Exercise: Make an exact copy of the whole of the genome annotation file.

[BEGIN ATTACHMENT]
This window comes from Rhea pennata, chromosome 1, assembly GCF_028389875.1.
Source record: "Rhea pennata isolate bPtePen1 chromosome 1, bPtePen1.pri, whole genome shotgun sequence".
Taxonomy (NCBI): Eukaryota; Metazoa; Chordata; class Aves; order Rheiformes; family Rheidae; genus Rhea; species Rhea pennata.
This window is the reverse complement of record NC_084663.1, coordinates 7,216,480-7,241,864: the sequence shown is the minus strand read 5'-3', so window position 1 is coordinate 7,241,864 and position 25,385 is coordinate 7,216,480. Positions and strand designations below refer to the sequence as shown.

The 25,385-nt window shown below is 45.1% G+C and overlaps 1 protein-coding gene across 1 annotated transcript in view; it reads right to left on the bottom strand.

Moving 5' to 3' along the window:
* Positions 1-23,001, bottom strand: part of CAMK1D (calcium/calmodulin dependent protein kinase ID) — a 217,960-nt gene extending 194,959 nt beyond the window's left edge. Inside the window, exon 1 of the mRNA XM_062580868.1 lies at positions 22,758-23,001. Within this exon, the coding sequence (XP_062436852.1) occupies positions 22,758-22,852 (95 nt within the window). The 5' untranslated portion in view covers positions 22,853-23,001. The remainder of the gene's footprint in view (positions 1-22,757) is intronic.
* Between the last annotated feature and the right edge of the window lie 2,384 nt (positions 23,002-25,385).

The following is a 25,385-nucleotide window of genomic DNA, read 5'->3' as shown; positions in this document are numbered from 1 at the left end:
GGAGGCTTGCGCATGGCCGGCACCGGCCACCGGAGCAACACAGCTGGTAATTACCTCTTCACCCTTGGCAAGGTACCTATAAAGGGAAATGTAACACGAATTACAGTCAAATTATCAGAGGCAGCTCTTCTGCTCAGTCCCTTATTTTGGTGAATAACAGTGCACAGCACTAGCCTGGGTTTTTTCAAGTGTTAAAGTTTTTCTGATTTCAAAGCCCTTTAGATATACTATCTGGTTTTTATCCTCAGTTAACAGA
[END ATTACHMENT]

This window comes from Rhea pennata, chromosome 1, assembly GCF_028389875.1.
Source record: "Rhea pennata isolate bPtePen1 chromosome 1, bPtePen1.pri, whole genome shotgun sequence".
Taxonomy (NCBI): Eukaryota; Metazoa; Chordata; class Aves; order Rheiformes; family Rheidae; genus Rhea; species Rhea pennata.
This window is the reverse complement of record NC_084663.1, coordinates 7,216,480-7,241,864: the sequence shown is the minus strand read 5'-3', so window position 1 is coordinate 7,241,864 and position 25,385 is coordinate 7,216,480. Positions and strand designations below refer to the sequence as shown.

The 25,385-nt window shown below is 45.1% G+C and overlaps 1 protein-coding gene across 1 annotated transcript in view; it reads right to left on the bottom strand.

Moving 5' to 3' along the window:
* Positions 1-23,001, bottom strand: part of CAMK1D (calcium/calmodulin dependent protein kinase ID) — a 217,960-nt gene extending 194,959 nt beyond the window's left edge. Inside the window, exon 1 of the mRNA XM_062580868.1 lies at positions 22,758-23,001. Within this exon, the coding sequence (XP_062436852.1) occupies positions 22,758-22,852 (95 nt within the window). The 5' untranslated portion in view covers positions 22,853-23,001. The remainder of the gene's footprint in view (positions 1-22,757) is intronic.
* Between the last annotated feature and the right edge of the window lie 2,384 nt (positions 23,002-25,385).

The following is a 25,385-nucleotide window of genomic DNA, read 5'->3' as shown; positions in this document are numbered from 1 at the left end:
GGAGGCTTGCGCATGGCCGGCACCGGCCACCGGAGCAACACAGCTGGTAATTACCTCTTCACCCTTGGCAAGGTACCTATAAAGGGAAATGTAACACGAATTACAGTCAAATTATCAGAGGCAGCTCTTCTGCTCAGTCCCTTATTTTGGTGAATAACAGTGCACAGCACTAGCCTGGGTTTTTTCAAGTGTTAAAGTTTTTCTGATTTCAAAGCCCTTTAGATATACTATCTGGTTTTTATCCTCAGTTAACAGA